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On June 23, 2020, the Departments of Labor, Health and Human Services, and Treasury jointly issued a supplemental set of frequently asked questions (FAQs) interpreting the COVID-19 testing coverage provisions under the Families First Coronavirus Response Act (FFCRA) and the Coronavirus Aid, Relief, and Economic Security Act (CARES Act).

The FAQs build upon a set of FAQs issued in April. Like the prior guidance, these FAQs focus on Section 6001 of the FFCRA and Section 3201 of the CARES Act, both of which require group health plans and health insurance issuers to cover certain benefits and services related to COVID-19 testing and diagnosis without imposing cost-sharing, prior authorization, or other medical management requirements.

Interestingly, the FAQs address the extent to which testing must be covered under return-to-work orders and guidance. For example, the FAQs note that:

  • At-home testing must be covered in accordance with the FFCRA (when the test is ordered by an “attending health care provider” who has determined that the test is “medically appropriate”);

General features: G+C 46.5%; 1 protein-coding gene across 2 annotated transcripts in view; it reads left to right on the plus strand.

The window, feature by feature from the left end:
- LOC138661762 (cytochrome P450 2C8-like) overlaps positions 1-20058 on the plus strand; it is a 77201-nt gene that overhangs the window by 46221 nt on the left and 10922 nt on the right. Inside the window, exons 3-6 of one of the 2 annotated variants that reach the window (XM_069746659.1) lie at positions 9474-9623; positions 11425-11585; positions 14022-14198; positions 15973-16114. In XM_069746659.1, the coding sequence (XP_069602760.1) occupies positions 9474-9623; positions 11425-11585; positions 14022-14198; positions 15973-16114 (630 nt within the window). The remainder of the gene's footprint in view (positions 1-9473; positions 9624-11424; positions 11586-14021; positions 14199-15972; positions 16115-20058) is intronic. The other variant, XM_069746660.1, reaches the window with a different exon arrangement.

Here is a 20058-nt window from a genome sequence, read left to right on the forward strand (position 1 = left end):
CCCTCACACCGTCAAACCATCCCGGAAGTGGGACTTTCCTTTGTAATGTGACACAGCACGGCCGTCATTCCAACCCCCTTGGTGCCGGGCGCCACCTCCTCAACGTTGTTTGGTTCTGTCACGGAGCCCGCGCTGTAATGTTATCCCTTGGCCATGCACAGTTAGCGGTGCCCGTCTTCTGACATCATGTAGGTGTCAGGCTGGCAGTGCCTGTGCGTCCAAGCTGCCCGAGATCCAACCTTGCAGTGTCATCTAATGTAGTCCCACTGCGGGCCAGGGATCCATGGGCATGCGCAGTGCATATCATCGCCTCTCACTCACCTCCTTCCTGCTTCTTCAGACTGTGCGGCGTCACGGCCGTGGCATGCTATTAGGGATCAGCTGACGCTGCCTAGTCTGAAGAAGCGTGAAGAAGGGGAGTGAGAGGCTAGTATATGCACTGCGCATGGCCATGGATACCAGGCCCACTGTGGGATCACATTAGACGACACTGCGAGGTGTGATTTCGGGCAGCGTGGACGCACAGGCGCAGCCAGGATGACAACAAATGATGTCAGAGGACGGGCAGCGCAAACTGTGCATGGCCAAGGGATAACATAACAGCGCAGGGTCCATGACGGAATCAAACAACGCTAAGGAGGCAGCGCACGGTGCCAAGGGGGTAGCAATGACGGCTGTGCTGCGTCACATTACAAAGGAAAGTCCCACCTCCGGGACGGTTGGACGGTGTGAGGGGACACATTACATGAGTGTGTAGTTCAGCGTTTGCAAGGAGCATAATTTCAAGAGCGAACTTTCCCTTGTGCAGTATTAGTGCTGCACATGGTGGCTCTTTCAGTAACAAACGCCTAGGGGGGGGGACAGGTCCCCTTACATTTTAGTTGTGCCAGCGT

• Testing for surveillance purposes/to screen for general workplace health and safety does not need to be covered, as it is beyond the scope of the FFCRA; and
  • There is no limit on the number of diagnostic COVID-19 tests that must be covered for an individual, provided the tests are diagnostic and medically appropriate for the individual.

Beyond the return-to-work context, the FAQs further clarify several provisions addressed in the prior FAQs. Specifically, they explain:

  • That self-insured group health plans are subject to the FFCRA’s provisions;
  • The types of tests (e.g., in vitro diagnostic tests, at-home testing) that a plan or issuer must cover;
  • The reimbursement requirements under the CARES Act, how they interact with federal law and state balance billing laws, etc.;
  • The notification requirements if plans and issuers choose to revoke changes to coverage made during the national emergency (i.e., cost-free testing) once the national emergency concludes;
  • How employers can offer standalone telehealth and other remote care services to employees during the pandemic;
  • Implications for grandfathered health plans and compliance with the Mental Health Parity and Addiction Equity Act of 2008;
  • The operation of “health-contingent” wellness programs; and
  • The notice requirements for employers offering individual coverage health reimbursement arrangements.

For more information, the FAQs can be found here.